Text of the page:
Investigation as Decision Making

The nature of the contributions psychologists can make becomes clear from a recognition that the challenges police face during the course of investigations are readily conceptualised as a series of decision-making tasks. These tasks can be derived from consideration of the sequence of activities that constitute the investigative process, from the point at which a crime is committed through to the bringing of a case to court. As they progress through this sequence of activities, detectives reach choice points, at which they must identify the possibilities for action on the basis of the information they can obtain. For example, when a burglary is committed they may seek to match fingerprints found at the crime scene with known suspects. This is a relatively straightforward process of making inferences about the likely culprit from the information drawn from the fingerprint. The action of arresting and questioning the suspect follows from this inference.

However, in many cases the investigative process is not so straightforward. Detectives may not have such clear-cut information but, for example, suspect that the style of the burglary is typical of one of a number of people they have arrested in the past. Or, in an even more complex example, such as a murder, they may infer from the disorder at the crime scene that the offender was a burglar disturbed in the act. These inferences will either lead them on to seek other information or to select from a possible range of actions, including the arrest and charging of a likely suspect.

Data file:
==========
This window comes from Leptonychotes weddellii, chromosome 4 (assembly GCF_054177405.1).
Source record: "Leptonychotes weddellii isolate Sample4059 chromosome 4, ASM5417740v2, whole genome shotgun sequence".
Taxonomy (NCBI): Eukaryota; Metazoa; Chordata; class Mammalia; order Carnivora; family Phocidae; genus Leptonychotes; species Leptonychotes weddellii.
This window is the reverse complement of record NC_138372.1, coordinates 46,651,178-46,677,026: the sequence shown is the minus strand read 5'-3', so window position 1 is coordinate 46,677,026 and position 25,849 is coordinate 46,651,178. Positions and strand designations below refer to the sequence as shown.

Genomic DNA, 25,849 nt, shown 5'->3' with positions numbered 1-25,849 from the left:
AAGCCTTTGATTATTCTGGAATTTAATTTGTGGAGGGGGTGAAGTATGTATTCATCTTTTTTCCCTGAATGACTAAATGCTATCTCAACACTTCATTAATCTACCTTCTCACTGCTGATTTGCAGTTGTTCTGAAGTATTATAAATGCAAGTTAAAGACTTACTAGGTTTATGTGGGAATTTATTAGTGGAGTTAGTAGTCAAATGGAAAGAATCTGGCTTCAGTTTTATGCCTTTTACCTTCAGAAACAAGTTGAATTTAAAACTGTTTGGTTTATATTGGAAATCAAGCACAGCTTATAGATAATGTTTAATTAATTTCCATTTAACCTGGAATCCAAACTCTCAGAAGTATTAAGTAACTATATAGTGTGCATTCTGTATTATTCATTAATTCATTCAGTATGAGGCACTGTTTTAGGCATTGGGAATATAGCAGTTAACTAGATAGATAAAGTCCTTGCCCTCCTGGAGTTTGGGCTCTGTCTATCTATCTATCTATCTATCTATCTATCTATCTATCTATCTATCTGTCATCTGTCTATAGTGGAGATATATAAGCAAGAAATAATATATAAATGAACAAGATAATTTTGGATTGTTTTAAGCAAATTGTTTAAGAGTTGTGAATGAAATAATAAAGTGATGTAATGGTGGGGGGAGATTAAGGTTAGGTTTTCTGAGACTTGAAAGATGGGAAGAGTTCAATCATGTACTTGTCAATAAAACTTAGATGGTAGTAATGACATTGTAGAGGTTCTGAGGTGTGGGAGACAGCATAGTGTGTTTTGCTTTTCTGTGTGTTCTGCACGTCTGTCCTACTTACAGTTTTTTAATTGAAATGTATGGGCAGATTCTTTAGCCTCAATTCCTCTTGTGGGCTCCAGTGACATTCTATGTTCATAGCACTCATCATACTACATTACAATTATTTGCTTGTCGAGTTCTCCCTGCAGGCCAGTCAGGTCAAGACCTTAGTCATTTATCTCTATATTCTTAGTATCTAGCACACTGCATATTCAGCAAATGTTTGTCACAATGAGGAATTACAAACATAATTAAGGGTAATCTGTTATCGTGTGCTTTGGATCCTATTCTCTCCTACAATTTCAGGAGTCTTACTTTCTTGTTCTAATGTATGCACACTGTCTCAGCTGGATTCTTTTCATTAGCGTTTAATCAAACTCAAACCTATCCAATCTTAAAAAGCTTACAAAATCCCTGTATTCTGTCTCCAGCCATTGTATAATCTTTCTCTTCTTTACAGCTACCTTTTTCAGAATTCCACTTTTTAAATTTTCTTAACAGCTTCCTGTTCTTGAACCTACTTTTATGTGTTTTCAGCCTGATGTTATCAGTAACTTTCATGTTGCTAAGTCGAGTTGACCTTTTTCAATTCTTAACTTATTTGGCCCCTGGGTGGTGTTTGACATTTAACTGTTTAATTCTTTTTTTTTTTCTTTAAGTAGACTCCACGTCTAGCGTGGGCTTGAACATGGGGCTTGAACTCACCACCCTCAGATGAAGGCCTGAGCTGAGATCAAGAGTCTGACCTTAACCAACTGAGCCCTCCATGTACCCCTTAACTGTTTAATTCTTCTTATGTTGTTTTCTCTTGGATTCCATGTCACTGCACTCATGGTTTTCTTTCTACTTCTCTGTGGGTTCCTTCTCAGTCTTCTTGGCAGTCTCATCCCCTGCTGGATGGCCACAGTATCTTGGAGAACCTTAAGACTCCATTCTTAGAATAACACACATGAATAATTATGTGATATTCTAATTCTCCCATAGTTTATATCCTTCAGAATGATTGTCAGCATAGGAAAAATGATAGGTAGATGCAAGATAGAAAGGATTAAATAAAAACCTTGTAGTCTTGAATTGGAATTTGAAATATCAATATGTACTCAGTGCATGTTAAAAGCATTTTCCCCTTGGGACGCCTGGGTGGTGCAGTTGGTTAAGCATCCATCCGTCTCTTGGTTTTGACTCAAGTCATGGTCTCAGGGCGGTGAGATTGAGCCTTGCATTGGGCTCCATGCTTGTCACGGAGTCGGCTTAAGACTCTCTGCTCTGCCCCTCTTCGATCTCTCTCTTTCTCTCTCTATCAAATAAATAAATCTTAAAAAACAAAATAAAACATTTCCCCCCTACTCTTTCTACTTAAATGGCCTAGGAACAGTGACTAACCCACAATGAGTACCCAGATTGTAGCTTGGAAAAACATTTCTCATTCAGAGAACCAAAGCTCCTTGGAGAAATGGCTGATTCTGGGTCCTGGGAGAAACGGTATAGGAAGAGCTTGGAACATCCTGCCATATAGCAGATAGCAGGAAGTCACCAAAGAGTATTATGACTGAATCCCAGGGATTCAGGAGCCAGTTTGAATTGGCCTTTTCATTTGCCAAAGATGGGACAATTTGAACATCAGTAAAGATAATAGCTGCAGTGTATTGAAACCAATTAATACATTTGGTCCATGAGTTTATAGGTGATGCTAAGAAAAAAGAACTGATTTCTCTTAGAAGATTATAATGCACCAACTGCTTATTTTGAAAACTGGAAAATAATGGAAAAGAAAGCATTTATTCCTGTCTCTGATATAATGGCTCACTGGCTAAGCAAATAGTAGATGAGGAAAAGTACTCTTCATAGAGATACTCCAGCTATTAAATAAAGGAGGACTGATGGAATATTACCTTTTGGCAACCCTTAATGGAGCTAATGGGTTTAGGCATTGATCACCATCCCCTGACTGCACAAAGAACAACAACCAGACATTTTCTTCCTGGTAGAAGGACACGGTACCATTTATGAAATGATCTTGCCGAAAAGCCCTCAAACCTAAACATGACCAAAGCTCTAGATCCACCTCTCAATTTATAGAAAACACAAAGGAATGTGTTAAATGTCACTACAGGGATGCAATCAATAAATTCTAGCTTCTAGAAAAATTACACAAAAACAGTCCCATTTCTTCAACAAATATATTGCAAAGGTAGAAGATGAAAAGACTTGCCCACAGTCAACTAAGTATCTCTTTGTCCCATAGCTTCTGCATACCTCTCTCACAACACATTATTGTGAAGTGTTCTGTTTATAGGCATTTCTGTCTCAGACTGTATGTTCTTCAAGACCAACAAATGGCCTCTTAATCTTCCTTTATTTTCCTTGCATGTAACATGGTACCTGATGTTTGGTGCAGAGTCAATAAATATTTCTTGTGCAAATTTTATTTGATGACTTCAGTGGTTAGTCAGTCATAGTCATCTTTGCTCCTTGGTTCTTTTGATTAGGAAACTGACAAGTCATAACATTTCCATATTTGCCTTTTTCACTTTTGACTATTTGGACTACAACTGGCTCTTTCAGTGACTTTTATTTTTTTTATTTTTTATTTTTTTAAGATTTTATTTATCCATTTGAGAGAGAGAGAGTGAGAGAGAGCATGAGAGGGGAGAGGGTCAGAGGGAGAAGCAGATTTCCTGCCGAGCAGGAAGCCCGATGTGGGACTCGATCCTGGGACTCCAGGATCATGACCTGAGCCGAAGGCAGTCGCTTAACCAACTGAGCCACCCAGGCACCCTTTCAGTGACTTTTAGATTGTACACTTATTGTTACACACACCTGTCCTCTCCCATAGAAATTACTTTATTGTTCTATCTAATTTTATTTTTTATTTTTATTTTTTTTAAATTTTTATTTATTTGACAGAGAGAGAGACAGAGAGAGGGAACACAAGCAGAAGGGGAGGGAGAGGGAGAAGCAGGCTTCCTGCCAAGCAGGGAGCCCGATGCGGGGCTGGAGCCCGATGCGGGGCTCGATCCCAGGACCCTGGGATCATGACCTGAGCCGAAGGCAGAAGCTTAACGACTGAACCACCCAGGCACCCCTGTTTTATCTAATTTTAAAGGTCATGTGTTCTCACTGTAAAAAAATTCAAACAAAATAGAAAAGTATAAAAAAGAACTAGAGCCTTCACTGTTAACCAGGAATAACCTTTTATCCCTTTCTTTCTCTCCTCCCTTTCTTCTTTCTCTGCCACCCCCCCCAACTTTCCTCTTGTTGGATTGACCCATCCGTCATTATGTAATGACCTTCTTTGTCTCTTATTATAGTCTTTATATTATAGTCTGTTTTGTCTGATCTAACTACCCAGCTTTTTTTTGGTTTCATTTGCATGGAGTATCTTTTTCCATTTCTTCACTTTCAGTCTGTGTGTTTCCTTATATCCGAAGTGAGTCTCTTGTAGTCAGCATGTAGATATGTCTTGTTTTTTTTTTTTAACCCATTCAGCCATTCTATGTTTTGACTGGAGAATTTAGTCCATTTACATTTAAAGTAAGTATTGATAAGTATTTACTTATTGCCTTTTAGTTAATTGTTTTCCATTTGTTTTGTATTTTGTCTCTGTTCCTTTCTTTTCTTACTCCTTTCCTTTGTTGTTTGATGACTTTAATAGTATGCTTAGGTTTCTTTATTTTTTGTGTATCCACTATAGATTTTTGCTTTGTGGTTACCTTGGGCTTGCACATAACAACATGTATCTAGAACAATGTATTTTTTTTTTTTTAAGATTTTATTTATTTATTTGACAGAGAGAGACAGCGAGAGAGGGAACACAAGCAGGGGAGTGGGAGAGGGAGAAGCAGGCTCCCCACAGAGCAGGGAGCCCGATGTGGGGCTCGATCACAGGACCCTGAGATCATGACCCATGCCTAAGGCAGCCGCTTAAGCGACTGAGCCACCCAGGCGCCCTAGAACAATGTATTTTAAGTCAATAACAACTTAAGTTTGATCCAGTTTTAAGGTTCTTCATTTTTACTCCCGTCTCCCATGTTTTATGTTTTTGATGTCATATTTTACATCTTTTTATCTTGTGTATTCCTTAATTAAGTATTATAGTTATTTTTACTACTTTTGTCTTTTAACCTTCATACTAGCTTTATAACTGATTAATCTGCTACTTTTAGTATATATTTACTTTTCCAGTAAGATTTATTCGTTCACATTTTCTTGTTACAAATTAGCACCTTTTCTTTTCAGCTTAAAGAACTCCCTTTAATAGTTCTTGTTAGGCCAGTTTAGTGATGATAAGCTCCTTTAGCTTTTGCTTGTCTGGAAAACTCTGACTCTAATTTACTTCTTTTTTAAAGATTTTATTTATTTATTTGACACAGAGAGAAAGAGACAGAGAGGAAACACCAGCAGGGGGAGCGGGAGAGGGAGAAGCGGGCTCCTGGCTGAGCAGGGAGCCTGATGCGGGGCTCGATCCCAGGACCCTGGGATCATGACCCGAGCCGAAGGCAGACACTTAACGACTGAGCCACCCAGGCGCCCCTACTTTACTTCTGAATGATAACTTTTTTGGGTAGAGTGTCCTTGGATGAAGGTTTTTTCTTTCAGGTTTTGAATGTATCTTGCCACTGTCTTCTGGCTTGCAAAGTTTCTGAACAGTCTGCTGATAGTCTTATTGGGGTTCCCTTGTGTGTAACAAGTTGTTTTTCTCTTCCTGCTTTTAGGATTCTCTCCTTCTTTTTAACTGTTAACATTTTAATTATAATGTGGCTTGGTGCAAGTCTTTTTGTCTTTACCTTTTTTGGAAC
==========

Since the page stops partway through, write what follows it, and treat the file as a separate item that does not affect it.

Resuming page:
Investigative decision-making thus involves the identification and selection of options, such as possible suspects or possible lines of enquiry, which will lead to the eventual narrowing down of the search process. In order to generate possibilities and select from them, detectives and other investigators must draw on some understanding of the actions of the offender(s) involved in the offence they are investigating. They must have some idea of typical ways in which offenders behave that will enable them to make sense of the information obtained. Throughout this process they must amass the appropriate evidence to identify the perpetrator and prove their case in court.

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